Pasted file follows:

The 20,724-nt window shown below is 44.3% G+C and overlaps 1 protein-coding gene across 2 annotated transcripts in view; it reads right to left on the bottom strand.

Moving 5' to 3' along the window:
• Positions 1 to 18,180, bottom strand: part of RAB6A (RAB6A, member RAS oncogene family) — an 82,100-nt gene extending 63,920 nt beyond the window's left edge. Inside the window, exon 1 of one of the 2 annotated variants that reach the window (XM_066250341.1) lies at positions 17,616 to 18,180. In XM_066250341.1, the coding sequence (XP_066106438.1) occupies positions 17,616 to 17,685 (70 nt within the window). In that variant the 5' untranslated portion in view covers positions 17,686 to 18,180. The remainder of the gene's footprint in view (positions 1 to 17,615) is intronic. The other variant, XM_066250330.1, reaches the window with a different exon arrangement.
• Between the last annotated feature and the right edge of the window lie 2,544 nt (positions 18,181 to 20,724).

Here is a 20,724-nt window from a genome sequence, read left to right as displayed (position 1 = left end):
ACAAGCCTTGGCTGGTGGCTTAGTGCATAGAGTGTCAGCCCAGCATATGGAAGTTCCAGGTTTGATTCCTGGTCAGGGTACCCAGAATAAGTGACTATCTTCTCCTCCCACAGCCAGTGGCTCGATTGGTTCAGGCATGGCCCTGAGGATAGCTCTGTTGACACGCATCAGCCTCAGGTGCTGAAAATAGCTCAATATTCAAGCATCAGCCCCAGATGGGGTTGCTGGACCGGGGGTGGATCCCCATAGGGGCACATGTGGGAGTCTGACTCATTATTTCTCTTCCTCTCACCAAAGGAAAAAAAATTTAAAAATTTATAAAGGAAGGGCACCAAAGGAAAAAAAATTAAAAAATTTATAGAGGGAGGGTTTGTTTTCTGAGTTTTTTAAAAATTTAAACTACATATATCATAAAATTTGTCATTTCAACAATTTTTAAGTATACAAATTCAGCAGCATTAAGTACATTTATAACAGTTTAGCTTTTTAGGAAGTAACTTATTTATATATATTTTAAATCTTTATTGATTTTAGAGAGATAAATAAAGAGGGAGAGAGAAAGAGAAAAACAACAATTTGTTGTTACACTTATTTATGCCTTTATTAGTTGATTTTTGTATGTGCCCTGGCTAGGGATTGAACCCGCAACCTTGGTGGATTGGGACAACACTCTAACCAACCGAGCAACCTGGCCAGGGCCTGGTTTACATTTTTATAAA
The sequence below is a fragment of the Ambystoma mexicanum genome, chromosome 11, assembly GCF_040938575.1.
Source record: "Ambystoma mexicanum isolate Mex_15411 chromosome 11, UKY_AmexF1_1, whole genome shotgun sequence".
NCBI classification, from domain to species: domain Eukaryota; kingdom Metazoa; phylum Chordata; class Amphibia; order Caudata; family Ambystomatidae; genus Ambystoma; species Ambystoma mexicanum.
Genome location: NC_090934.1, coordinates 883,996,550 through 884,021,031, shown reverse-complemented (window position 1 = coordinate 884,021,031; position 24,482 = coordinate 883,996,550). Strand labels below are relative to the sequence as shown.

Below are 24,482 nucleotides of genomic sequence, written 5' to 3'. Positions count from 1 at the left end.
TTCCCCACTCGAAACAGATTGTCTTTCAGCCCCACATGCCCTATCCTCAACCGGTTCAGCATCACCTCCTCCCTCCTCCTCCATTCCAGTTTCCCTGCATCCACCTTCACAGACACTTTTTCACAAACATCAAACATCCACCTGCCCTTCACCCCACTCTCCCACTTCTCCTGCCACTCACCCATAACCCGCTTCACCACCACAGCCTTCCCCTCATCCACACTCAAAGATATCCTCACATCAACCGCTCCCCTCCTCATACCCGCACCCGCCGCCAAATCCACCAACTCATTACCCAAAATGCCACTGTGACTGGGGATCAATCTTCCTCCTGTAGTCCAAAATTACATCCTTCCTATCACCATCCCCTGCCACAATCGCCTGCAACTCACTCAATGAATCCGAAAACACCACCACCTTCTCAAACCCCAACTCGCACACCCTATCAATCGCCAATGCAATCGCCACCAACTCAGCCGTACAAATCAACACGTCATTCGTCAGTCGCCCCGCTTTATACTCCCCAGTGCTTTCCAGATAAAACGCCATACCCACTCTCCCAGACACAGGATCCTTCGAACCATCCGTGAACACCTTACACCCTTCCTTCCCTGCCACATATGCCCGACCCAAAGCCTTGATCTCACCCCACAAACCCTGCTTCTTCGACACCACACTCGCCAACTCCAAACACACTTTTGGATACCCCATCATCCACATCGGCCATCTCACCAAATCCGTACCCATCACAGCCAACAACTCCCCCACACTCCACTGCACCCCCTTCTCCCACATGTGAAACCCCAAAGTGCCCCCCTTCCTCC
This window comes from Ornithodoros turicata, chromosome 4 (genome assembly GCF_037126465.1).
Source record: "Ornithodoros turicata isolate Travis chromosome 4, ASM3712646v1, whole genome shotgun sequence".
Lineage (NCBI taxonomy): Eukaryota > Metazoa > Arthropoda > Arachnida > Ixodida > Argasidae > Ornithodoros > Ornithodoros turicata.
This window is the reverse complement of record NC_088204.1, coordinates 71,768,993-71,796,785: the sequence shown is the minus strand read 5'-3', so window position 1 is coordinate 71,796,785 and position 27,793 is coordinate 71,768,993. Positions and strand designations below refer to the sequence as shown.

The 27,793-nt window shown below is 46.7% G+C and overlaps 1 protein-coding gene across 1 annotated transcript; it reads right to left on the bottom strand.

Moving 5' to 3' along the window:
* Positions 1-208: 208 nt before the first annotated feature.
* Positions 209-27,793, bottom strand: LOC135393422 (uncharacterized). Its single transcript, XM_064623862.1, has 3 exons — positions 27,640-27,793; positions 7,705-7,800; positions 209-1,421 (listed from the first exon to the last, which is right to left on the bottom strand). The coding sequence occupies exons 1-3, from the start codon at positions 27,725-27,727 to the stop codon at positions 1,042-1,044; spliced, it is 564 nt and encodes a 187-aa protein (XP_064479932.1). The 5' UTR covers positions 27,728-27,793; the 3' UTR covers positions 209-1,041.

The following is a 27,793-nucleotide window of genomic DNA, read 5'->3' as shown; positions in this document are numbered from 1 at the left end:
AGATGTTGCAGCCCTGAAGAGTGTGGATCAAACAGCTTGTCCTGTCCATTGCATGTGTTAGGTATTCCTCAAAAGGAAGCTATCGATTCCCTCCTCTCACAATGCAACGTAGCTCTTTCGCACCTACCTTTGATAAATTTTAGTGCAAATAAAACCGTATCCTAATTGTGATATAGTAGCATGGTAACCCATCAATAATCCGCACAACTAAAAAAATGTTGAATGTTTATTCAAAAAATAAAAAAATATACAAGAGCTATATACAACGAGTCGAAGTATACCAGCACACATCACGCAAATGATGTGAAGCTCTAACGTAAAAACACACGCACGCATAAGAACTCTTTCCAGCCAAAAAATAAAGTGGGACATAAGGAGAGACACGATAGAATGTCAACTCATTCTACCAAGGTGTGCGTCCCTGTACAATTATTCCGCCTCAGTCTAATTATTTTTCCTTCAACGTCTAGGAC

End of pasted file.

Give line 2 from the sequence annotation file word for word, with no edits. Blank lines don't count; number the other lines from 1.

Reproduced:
Moving 5' to 3' along the window: